Another thing worth noting is the importance of sales/marketing whatever special thing you have to offer. Too often we feel this is beneath us, but Kiyosaki points out that it's necessary to reach more people. I also took away the idea that your own learning and growth
are ultimately more important than (a false sense, really, of) security. That’s pretty powerful, regardless of our
views about systems, finance and the world’s progress. To keep learning in a huge variety of areas is essential for his view of success.
Good reads even if I was still left without a more concrete
“solution” from either book.
I want to mention a resource as much as to talk about one of the books I've finished recently. Originally, I thought about just putting my normal book reflections here; but the ideas are woven with others that are highly valuable.
The Child Whisperer is a fantastic book about raising kids and looks deeply at four energy types and how they think (at various ages) with lots of examples. I THINK I have it down to Zoë being a 4 (not sure about secondary) and Eleni as a 3 (secondary 2). I need to study their faces more because the energy types are traceable in our features even. (Here are videos that help with that.) There was a lot of discussion in this book about how to support our kids true to their type and needs. It made me think a lot about various expectations we have that might or might not be necessary but because we were raised this way we assume it's good for all kids etc. It's interesting. Lots to ponder.
First, I should talk about who Carol Tuttle is. She is an energy healer and a spiritual teacher. In her grounding beliefs, we see a lot of familiarity since she's a Christian and is very interested in serving God. I think she's a perfect bridge for a lot of people who worry about dabbling in the uncomfortable. I first heard of her because of EFT (Emotional Freedom Technique or "Tapping," as it is called) which is a wonderful way to sort of hit the resent button on your nervous system (very helpful as regards stress). (There are many sources for EFT, but The Tapping Solution stuff by Nick Ortner is where I started. He holds a tapping summit each year where you can hear talks and practice tapping for free.) Then I realized she had her own very comprehensive body of work.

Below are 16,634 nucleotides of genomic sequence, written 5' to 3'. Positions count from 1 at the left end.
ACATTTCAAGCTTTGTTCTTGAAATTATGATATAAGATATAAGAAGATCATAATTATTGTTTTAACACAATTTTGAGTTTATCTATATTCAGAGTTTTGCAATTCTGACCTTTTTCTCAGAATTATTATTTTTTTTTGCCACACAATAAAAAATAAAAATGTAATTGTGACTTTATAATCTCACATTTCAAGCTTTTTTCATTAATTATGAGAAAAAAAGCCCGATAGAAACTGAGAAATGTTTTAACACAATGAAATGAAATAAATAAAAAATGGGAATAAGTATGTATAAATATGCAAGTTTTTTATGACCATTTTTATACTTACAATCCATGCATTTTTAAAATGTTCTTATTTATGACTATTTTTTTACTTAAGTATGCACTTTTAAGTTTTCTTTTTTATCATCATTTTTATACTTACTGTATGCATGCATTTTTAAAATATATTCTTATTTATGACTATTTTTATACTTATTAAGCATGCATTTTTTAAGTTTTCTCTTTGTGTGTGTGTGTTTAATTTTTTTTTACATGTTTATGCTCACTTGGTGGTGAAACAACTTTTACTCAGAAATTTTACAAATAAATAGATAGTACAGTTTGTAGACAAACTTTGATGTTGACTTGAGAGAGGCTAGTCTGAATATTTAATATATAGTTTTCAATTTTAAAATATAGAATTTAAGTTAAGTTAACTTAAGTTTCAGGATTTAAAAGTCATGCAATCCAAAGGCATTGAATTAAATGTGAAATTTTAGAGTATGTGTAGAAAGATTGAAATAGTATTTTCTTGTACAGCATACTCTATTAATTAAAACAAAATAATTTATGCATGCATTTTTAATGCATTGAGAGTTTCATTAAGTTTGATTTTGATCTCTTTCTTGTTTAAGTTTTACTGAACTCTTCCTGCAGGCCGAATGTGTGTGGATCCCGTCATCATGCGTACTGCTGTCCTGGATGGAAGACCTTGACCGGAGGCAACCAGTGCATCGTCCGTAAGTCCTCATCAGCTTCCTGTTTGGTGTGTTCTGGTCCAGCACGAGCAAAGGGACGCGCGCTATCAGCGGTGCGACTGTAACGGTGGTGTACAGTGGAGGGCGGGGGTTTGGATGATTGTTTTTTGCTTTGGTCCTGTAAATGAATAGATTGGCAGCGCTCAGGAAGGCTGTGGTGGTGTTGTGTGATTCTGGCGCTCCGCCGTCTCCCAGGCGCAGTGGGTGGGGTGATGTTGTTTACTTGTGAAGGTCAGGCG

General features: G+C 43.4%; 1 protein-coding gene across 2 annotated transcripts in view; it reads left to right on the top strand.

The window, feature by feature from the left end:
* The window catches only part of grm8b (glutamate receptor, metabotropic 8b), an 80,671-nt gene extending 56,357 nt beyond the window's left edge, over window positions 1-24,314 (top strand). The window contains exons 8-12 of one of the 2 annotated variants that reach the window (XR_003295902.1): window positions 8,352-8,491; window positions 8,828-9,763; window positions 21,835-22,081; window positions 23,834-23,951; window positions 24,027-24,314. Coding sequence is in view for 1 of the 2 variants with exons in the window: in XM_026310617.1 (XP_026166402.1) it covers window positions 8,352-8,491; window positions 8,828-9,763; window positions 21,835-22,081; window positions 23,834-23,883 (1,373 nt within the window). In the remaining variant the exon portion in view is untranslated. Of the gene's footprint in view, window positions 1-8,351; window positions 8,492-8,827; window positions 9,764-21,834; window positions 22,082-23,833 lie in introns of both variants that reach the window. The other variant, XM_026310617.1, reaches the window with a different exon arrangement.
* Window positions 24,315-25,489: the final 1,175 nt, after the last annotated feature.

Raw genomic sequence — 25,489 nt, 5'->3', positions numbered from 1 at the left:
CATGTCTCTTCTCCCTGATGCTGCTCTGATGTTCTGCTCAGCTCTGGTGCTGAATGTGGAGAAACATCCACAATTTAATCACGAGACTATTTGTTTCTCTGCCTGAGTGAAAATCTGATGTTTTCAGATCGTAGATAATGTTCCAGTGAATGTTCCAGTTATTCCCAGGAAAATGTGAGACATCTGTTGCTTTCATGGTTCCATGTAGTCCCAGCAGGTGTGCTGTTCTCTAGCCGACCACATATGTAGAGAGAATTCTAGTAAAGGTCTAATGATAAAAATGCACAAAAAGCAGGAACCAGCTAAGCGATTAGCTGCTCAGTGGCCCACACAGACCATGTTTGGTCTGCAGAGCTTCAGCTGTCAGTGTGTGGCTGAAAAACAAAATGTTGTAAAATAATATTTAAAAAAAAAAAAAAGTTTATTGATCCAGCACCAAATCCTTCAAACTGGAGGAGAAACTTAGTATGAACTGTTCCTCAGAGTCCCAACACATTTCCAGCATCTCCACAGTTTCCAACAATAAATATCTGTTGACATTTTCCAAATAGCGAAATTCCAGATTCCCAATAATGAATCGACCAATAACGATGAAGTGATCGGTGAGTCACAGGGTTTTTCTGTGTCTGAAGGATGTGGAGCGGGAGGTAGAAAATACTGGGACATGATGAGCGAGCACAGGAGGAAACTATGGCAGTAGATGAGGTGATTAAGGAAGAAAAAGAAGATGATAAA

She offers quite a lot free online--I did the Energy Profiling tutorial stuff for free and found where I fit very easily. It's harder for me to nail where my girls fit, but I'm getting a clearer picture these days. The energy typing is different from personality types etc. It's about the type of movement you have/express more than personal quirks so much. (I'm a Type 2, by the way.) Her book on the subject is called It's Just My Nature.
Then I explored her Dressing Your Truth work which has free components too. It might be odd that I took any plunges there and actually spent money since I can be low on the frill factor this way, but I did. I did the tutorials there and have guides/info. I'm sorry to say I haven't read that accompanying book (yet) and did pass it on. One day I'll probably revise things that way. This program is so very freeing--to understand beauty as part of your natural expression rather than trying to fit with all the fads, fashions and body imaging world. I'm not sure if this is true for me, but many of the women I see who dress according to their energy types look much younger.
It feels so much easier to put together my outfits for work, and that has all become a lot of fun for me. (I confess that I'm lazy about it at home.) She has club nights that are recorded each month so we get to learn new stuff as we go along. There is all kinds of support--even down to hairstyles and accessories that seem to jive with types. The Carol Blog is a good resource for a lot of her material and different areas too.
They have other programs too, but these are the ones I am familiar with. Her reach and that of her team is pretty prolific, and I think she is so successful because so much of what she teaches is necessary these days. So many of us are very wounded and out of balance. I'm curious to read her earlier book Remembering Wholeness. I'll get to that one probably next.